Remember: choosing appropriate methodology is critical to the success of any study.

If you select an unreliable technique, it will produce inaccurate results during the interpretation of your findings. That’s not the outcome you want.

There are two groups of primary data collection methods: qualitative and quantitative.

Qualitative research techniques don’t involve any mathematical calculations and numbers.

They are strongly connected with emotions, words, feelings, sounds. Qualitative study ensures in-depth investigation and a greater level of problem understanding.

The qualitative investigation includes interviews, case studies, role-playing, games, observations, focus groups, and questionnaires with open-ended questions.

Quantitative techniques for data collection and analysis are based on mathematical calculations in a variety of forms and statistics.

They include methods of correlation and regression, questionnaires with close-ended questions, median, mode, and mean and procedures.

These procedures are cheaper to apply than qualitative ones. They require less time for implementation. They are highly standardized and, as a result, scientists can easily compare findings.

Wondering which approach to choose to cover your investigation question? It depends on the research area and specific objectives.

Few thoughts on chapter 3 thesis

In chapter 3 thesis, which is written in the same way as methodology part of a dissertation, you discuss how you performed the study in great detail. It usually includes the same elements and has a similar structure.

You can use the outline example of this section for a dissertation but you should take into account that its structure should illustrate the research approach and design of your specific study.

That’s why you should be careful and include only relevant elements into your methodology section.

As you see, dissertation chapter 3 is a very significant part of the lengthy academic paper students write to get their degrees.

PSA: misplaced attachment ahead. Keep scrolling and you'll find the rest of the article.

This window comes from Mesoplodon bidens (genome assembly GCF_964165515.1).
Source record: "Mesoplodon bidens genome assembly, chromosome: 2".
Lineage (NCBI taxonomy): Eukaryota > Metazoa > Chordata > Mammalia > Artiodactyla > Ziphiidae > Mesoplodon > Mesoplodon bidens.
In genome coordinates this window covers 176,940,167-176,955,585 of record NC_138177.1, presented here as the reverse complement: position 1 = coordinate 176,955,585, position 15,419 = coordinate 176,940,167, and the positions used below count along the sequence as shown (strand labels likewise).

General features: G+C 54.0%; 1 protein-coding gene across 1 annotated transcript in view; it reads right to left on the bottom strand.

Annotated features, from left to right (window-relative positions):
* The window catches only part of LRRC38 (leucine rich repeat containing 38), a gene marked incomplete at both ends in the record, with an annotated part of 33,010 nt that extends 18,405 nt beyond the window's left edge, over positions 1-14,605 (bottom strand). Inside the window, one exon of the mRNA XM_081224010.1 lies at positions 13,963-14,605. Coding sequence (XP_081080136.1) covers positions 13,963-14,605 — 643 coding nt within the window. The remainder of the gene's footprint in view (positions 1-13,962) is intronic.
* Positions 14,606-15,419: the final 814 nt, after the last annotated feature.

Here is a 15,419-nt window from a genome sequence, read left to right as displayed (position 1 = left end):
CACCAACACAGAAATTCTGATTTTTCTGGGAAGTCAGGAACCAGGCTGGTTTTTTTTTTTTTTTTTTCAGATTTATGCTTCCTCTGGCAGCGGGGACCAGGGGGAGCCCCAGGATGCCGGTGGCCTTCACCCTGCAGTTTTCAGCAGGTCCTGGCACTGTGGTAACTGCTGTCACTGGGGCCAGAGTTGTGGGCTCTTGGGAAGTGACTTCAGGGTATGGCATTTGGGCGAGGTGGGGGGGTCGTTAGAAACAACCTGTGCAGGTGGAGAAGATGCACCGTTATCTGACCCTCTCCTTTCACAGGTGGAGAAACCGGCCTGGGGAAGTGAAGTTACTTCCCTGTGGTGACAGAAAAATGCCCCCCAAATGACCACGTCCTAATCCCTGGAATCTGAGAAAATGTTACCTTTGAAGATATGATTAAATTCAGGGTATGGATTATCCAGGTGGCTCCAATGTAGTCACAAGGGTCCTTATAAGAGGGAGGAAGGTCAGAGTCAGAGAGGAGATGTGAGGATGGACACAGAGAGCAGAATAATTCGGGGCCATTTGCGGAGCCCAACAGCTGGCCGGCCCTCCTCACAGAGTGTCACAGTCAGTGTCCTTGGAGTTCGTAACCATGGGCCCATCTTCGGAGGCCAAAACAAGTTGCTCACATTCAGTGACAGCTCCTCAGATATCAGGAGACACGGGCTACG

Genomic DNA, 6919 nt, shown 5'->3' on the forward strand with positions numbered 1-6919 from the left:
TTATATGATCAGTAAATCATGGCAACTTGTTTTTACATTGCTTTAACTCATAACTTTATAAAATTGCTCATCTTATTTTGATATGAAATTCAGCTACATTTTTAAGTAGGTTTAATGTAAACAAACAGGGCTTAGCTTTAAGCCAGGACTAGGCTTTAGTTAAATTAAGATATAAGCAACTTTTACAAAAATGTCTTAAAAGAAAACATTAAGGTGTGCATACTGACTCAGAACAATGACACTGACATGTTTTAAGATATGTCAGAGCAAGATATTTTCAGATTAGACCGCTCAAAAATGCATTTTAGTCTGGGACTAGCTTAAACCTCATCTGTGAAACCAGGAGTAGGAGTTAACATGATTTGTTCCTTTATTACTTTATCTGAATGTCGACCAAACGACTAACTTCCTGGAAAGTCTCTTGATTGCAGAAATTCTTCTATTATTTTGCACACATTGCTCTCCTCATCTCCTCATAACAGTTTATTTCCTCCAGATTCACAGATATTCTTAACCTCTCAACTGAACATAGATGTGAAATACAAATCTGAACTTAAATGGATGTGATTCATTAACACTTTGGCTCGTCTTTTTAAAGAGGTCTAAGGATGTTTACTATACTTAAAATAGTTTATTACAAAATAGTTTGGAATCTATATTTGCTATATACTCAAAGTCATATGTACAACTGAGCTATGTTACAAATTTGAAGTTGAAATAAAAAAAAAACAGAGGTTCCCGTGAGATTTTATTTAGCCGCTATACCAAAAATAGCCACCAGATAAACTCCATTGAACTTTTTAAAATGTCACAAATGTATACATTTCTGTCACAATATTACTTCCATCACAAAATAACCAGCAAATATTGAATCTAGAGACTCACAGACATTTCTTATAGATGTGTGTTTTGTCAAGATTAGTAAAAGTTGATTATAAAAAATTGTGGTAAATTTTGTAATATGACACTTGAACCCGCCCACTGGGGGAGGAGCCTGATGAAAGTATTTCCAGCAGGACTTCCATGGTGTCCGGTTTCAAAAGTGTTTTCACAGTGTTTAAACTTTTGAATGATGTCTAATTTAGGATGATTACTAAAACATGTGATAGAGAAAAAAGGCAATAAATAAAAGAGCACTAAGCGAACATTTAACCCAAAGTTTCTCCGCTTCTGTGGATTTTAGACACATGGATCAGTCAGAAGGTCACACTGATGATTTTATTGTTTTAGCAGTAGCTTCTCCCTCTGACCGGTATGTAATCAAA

It should be written like a recipe so that anyone could adopt your techniques and replicate your investigation.

It requires strong analytical and critical thinking skills, dedication, and many hours of reading and writing.

It’s essential to choose the right approach to selecting and explaining investigation techniques.

We hope that this quick guide will help you create an impressive methodology section of your final academic project.

Not feeling like writing your dissertation chapter 3? How about handing it to a pro? Few clicks, brief instructions, and you’re free. Come on, our writers strive to help you out!

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Introducing Research project chapters – How to write chapters 1, 2, 3, 4 and 5 introductions in a thesis and dissertation

  • October 28, 2022
  • Posted by: IGBAJI U.C.
  • Category: Academic Writing Guide

Introducing Research project chapters

Every research project, thesis or dissertation is organised in chapters. Research project chapters range from 1, 2, 3, 4 and 5, 6 or 7 depending on the school, department and study level.

Content Outline

An introduction is the first section of a research project , an essay, or a book. It is a section that set the tone for the entire project as it gives a reader an insight into the essence of the project. Every research paper requires context, which is the foundation on which the research is based so that readers can comprehend why it was created.

Thus, it introduces the reader to what the research is about. A research project generically consists of five chapters. Thus, here you will discover how to compose an introduction of the various chapters that make up a research project.

A chapter is a separate section of a research report or thesis that must be read as such. Chapter introductions serve a similar orienting purpose as they expose the reader to the chapter’s foci, goals, technique, and argument, as well as any other pertinent reader information.

You will need to compose an introduction chapter while writing a thesis . The introduction of every research thesis or dissertation is crucial since it is the first part the supervisor or examiner will read, thus making a strong first impression is crucial.

How to write chapters 1, 2, 3, 4 and 5 introductions in a thesis and dissertation

Introducing chapter one (1) research project, thesis or dissertation.

Chapter one is the first chapter of a research project . It is often titled “Introduction” because it introduces the entire project and the scope of the project. In addition to providing a foundation for other chapters, it provides a framework for their construction.